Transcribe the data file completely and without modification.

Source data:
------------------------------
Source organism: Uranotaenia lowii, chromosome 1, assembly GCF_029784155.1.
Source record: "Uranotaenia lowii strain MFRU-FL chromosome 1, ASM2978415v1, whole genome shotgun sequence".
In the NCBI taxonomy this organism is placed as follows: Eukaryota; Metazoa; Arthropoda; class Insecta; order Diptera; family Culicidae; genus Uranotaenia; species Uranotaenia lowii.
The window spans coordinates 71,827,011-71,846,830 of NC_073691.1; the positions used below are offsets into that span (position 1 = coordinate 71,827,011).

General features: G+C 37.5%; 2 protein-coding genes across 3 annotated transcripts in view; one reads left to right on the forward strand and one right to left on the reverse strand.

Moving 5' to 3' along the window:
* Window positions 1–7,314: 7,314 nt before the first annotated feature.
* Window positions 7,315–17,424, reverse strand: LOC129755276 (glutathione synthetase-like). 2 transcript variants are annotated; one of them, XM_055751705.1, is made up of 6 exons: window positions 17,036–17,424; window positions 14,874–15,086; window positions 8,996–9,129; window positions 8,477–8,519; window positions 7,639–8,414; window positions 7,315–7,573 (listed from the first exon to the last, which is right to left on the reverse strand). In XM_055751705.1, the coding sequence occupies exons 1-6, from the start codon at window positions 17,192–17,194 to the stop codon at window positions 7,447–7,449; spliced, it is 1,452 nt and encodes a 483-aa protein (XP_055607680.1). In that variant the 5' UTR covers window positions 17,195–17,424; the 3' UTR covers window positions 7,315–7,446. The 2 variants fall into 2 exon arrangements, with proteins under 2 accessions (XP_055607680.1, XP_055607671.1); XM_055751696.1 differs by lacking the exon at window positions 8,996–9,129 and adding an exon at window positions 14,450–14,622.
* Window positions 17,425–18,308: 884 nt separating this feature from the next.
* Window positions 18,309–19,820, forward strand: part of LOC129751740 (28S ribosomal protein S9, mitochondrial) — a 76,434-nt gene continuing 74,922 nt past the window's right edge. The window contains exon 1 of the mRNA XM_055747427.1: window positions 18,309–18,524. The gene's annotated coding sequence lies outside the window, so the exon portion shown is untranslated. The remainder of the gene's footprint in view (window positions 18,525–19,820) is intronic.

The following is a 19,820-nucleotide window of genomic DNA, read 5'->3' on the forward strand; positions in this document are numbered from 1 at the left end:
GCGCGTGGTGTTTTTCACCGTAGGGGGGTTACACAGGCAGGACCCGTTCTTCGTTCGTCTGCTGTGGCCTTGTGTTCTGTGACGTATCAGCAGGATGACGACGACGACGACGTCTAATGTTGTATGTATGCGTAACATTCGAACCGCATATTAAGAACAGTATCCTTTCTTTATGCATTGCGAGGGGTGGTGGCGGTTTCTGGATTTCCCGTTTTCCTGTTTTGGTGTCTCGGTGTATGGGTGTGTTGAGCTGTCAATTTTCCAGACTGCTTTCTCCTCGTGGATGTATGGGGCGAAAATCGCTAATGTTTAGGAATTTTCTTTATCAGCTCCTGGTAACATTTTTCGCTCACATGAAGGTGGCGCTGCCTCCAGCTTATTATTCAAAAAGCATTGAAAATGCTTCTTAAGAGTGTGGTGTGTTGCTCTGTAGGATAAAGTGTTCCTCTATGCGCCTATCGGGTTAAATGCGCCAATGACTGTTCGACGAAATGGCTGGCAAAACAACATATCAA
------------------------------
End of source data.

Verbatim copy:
Source organism: Uranotaenia lowii, chromosome 1, assembly GCF_029784155.1.
Source record: "Uranotaenia lowii strain MFRU-FL chromosome 1, ASM2978415v1, whole genome shotgun sequence".
In the NCBI taxonomy this organism is placed as follows: Eukaryota; Metazoa; Arthropoda; class Insecta; order Diptera; family Culicidae; genus Uranotaenia; species Uranotaenia lowii.
The window spans coordinates 71,827,011-71,846,830 of NC_073691.1; the positions used below are offsets into that span (position 1 = coordinate 71,827,011).

General features: G+C 37.5%; 2 protein-coding genes across 3 annotated transcripts in view; one reads left to right on the forward strand and one right to left on the reverse strand.

Moving 5' to 3' along the window:
* Window positions 1–7,314: 7,314 nt before the first annotated feature.
* Window positions 7,315–17,424, reverse strand: LOC129755276 (glutathione synthetase-like). 2 transcript variants are annotated; one of them, XM_055751705.1, is made up of 6 exons: window positions 17,036–17,424; window positions 14,874–15,086; window positions 8,996–9,129; window positions 8,477–8,519; window positions 7,639–8,414; window positions 7,315–7,573 (listed from the first exon to the last, which is right to left on the reverse strand). In XM_055751705.1, the coding sequence occupies exons 1-6, from the start codon at window positions 17,192–17,194 to the stop codon at window positions 7,447–7,449; spliced, it is 1,452 nt and encodes a 483-aa protein (XP_055607680.1). In that variant the 5' UTR covers window positions 17,195–17,424; the 3' UTR covers window positions 7,315–7,446. The 2 variants fall into 2 exon arrangements, with proteins under 2 accessions (XP_055607680.1, XP_055607671.1); XM_055751696.1 differs by lacking the exon at window positions 8,996–9,129 and adding an exon at window positions 14,450–14,622.
* Window positions 17,425–18,308: 884 nt separating this feature from the next.
* Window positions 18,309–19,820, forward strand: part of LOC129751740 (28S ribosomal protein S9, mitochondrial) — a 76,434-nt gene continuing 74,922 nt past the window's right edge. The window contains exon 1 of the mRNA XM_055747427.1: window positions 18,309–18,524. The gene's annotated coding sequence lies outside the window, so the exon portion shown is untranslated. The remainder of the gene's footprint in view (window positions 18,525–19,820) is intronic.

The following is a 19,820-nucleotide window of genomic DNA, read 5'->3' on the forward strand; positions in this document are numbered from 1 at the left end:
GCGCGTGGTGTTTTTCACCGTAGGGGGGTTACACAGGCAGGACCCGTTCTTCGTTCGTCTGCTGTGGCCTTGTGTTCTGTGACGTATCAGCAGGATGACGACGACGACGACGTCTAATGTTGTATGTATGCGTAACATTCGAACCGCATATTAAGAACAGTATCCTTTCTTTATGCATTGCGAGGGGTGGTGGCGGTTTCTGGATTTCCCGTTTTCCTGTTTTGGTGTCTCGGTGTATGGGTGTGTTGAGCTGTCAATTTTCCAGACTGCTTTCTCCTCGTGGATGTATGGGGCGAAAATCGCTAATGTTTAGGAATTTTCTTTATCAGCTCCTGGTAACATTTTTCGCTCACATGAAGGTGGCGCTGCCTCCAGCTTATTATTCAAAAAGCATTGAAAATGCTTCTTAAGAGTGTGGTGTGTTGCTCTGTAGGATAAAGTGTTCCTCTATGCGCCTATCGGGTTAAATGCGCCAATGACTGTTCGACGAAATGGCTGGCAAAACAACATATCAA